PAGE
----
A federal judge on Thursday rejected a constitutional challenge filed by two former lobbyists with a pro-Israel group who are charged under a World War I-era espionage law with receiving and disclosing national defense information.

Lawyers for the two former lobbyists with the American Israel Public Affairs Committee argued that the 1917 Espionage Act is unconstitutionally broad and vague, as it seeks to bar receipt or disclosure of "information related to the national defense" to "persons not entitled to receive it."

They also argued that prosecutors were out of bounds for using the statute in an unprecedented manner: prosecuting lobbyists who in the normal course of business discuss policy issues with government officials. The defense argued that lobbyists should not be held responsible if government officials leak sensitive or classified information to them.

But T.S. Ellis III, a judge in U.S. District Court in Alexandria, upheld the constitutionality of the law as well as the government's effort to apply it to the two lobbyists, Steven Rosen and Keith Weissman.

In a hearing in March, Ellis sharply questioned prosecutors about their uses of the statute and hinted that he had reservations about the law's constitutionality on free speech grounds.

In his 68-page opinion, Ellis wrote that "it is a hard case because it requires an evaluation of whether Congress has violated our Constitution's most sacred values ... when it passed legislation in furtherance of our nation's security. The conclusion here is that the balance struck between these competing interests is permissible."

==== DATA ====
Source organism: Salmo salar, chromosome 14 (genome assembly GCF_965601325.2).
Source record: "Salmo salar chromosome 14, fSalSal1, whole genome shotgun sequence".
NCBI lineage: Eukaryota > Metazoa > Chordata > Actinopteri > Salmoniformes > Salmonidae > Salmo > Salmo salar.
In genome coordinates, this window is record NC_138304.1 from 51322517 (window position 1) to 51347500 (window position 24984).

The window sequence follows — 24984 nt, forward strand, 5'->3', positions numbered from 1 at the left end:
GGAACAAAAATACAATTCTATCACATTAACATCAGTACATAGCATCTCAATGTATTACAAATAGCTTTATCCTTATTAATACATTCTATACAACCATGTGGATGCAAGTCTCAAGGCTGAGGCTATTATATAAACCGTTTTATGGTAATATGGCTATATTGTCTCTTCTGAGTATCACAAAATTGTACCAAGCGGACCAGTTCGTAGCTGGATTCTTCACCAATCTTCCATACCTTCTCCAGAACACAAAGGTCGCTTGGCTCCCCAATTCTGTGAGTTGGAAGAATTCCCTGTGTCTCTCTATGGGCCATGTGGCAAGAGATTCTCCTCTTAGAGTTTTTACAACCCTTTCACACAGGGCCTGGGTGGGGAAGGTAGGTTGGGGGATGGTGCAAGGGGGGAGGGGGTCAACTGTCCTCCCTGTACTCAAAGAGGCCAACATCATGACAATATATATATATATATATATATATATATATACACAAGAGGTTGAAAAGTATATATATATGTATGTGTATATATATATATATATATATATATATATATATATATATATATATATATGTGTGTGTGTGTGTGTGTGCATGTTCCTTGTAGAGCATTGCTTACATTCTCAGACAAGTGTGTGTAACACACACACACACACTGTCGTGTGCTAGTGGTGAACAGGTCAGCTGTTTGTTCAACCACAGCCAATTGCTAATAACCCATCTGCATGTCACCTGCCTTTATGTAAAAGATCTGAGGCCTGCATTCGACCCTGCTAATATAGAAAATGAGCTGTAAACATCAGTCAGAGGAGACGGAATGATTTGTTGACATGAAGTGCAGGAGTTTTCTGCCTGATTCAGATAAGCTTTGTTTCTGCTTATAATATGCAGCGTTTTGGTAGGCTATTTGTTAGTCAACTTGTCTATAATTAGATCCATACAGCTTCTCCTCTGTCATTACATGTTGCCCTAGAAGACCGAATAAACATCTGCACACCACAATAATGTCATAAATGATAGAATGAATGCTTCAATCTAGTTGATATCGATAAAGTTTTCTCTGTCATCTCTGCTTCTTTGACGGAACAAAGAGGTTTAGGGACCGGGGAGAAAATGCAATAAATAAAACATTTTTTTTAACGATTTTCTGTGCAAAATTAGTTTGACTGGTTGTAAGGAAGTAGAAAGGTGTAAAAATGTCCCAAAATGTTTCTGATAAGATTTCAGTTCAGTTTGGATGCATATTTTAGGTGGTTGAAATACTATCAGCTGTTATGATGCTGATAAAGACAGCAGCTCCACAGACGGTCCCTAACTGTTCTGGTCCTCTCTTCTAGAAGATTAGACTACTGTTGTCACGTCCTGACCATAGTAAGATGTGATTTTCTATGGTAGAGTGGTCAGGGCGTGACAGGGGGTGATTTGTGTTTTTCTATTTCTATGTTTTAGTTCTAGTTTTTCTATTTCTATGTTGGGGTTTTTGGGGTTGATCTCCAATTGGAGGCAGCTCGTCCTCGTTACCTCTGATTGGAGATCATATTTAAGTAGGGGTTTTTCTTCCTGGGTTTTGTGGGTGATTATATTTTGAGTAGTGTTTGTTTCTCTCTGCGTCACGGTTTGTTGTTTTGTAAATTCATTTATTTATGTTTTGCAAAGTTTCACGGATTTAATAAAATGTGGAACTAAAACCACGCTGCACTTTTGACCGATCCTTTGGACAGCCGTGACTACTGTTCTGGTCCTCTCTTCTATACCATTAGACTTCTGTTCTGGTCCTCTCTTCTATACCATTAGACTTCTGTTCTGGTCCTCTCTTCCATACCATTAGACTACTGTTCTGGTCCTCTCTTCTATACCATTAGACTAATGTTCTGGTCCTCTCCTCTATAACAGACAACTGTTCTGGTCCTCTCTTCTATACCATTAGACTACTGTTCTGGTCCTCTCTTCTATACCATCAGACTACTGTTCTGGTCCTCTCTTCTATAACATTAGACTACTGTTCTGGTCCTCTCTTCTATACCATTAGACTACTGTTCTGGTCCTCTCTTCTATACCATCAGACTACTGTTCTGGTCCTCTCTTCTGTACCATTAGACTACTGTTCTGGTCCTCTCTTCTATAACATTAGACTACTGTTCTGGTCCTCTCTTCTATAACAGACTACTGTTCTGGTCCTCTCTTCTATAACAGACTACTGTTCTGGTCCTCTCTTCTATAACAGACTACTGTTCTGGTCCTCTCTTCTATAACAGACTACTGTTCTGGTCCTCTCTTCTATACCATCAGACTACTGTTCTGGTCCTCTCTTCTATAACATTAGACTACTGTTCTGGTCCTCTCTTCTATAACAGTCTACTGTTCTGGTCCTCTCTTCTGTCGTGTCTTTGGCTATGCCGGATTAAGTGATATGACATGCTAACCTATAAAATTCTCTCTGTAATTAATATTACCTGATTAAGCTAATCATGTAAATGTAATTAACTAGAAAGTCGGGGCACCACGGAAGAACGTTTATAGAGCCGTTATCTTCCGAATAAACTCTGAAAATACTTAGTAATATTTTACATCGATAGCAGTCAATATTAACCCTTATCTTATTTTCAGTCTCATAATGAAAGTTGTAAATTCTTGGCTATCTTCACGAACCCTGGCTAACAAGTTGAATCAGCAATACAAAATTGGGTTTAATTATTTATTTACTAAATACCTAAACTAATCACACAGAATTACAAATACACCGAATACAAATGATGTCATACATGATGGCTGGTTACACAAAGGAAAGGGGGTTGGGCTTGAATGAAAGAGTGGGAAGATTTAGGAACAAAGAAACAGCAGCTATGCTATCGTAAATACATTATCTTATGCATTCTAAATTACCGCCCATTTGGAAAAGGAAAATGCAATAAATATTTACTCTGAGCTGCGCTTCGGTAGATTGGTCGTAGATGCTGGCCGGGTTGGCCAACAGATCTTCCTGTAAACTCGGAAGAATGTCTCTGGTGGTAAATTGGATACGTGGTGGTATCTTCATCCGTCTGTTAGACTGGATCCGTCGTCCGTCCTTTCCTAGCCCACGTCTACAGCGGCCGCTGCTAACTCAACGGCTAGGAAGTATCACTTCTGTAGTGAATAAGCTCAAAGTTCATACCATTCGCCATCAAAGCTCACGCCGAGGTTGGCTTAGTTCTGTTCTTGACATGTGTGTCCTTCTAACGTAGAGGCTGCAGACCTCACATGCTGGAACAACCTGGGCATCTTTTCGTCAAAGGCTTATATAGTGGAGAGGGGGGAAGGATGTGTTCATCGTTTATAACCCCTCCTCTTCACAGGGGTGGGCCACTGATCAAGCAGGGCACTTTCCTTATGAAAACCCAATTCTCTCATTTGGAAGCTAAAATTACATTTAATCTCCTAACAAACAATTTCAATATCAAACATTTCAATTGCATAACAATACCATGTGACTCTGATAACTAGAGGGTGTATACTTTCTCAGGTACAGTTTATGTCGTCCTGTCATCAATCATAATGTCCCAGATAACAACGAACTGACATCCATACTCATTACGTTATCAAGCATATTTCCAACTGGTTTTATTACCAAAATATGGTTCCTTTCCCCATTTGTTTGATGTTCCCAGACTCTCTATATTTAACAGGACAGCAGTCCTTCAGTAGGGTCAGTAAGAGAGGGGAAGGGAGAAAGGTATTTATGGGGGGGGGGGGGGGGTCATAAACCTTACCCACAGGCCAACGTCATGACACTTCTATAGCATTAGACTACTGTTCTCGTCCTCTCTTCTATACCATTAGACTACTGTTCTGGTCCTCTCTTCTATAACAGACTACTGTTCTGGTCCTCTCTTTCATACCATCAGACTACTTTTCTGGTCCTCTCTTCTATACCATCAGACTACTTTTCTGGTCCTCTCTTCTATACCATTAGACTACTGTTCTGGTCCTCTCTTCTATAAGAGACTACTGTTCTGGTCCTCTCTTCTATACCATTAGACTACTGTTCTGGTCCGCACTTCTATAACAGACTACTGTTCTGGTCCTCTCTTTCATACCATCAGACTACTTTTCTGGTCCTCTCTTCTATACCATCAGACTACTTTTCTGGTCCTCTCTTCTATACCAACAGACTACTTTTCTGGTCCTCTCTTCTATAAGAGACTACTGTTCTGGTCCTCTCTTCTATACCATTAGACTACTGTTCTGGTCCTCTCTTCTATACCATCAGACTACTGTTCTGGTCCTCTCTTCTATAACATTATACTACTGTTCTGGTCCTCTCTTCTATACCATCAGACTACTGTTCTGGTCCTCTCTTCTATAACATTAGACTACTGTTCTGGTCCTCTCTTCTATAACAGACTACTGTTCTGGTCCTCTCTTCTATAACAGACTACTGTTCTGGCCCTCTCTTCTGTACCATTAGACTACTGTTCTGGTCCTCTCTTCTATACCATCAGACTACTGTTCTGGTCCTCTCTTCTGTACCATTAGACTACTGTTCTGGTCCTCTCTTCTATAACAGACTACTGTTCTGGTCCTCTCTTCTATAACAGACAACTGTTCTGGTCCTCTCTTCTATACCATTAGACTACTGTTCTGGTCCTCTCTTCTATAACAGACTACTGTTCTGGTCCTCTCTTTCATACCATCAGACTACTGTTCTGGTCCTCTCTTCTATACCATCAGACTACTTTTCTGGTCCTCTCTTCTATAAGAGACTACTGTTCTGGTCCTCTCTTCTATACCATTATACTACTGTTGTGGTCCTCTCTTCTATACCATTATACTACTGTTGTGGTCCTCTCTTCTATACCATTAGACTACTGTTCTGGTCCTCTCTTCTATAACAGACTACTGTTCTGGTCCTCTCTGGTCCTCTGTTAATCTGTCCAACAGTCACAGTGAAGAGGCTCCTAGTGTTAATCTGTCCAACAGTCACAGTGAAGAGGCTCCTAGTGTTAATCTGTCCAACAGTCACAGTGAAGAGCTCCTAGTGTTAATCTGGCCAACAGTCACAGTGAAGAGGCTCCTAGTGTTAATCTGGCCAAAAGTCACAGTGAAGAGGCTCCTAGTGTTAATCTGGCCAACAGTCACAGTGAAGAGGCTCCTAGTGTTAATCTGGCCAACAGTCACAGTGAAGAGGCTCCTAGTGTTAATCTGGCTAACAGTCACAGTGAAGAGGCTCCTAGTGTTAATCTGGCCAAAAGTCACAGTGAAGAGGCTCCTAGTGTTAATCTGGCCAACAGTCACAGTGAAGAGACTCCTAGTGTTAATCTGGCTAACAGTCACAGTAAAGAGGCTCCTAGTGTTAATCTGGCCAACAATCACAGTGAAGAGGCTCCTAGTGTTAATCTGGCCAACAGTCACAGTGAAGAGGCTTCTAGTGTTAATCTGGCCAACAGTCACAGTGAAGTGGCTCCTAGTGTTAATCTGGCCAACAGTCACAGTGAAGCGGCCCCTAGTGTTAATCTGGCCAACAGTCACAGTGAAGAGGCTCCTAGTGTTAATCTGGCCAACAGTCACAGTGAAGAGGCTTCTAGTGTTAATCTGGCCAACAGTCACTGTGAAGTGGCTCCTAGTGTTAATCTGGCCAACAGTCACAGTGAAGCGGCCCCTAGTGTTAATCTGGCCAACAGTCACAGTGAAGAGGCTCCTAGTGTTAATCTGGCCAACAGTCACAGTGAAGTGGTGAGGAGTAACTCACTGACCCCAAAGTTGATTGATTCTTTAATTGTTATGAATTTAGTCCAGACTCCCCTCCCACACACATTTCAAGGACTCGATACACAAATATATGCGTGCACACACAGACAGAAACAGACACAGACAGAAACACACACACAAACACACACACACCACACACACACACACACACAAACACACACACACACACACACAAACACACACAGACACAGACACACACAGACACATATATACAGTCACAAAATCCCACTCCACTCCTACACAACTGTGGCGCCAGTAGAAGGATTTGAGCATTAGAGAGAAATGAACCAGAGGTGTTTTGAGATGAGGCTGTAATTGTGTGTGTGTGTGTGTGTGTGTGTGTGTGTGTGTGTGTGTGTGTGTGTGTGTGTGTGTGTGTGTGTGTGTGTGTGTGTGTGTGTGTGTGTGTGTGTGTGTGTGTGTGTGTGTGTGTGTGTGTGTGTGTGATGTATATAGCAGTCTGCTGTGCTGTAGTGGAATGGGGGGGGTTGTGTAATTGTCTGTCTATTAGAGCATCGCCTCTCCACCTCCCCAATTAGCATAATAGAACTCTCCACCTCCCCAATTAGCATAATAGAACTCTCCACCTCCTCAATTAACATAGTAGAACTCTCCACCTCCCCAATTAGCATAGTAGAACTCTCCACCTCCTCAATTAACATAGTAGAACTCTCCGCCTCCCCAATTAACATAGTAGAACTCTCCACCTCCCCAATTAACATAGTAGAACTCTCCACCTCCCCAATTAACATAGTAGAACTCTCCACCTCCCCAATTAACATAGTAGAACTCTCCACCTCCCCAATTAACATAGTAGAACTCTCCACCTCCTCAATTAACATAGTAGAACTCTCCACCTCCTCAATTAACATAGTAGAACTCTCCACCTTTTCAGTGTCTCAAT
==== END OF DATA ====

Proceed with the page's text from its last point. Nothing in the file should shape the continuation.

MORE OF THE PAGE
The indictment against Rosen, of Silver Spring, Md., and Weissman, of Bethesda, Md., alleges that they conspired to obtain classified government reports on issues relevant to American policy, including the Al Qaeda terror network; the bombing of the Khobar Towers dormitory in Saudi Arabia, which killed 19 U.S. Air Force personnel; and U.S. policy in Iran.

The pair are accused of sharing the information with reporters and foreign diplomats.

A former Defense Department official, Lawrence A. Franklin, pleaded guilty to providing Rosen and Weissman classified defense information and was sentenced to more than 12 years in prison. Franklin has said he was concerned that the United States was insufficiently concerned about the threat posed by Iran and hoped that leaking information might eventually provoke the National Security Council to take a different course of action.

The 1917 law has never before been used to prosecute lobbyists, leading Ellis to conclude back in March that the case moved into "new, uncharted waters."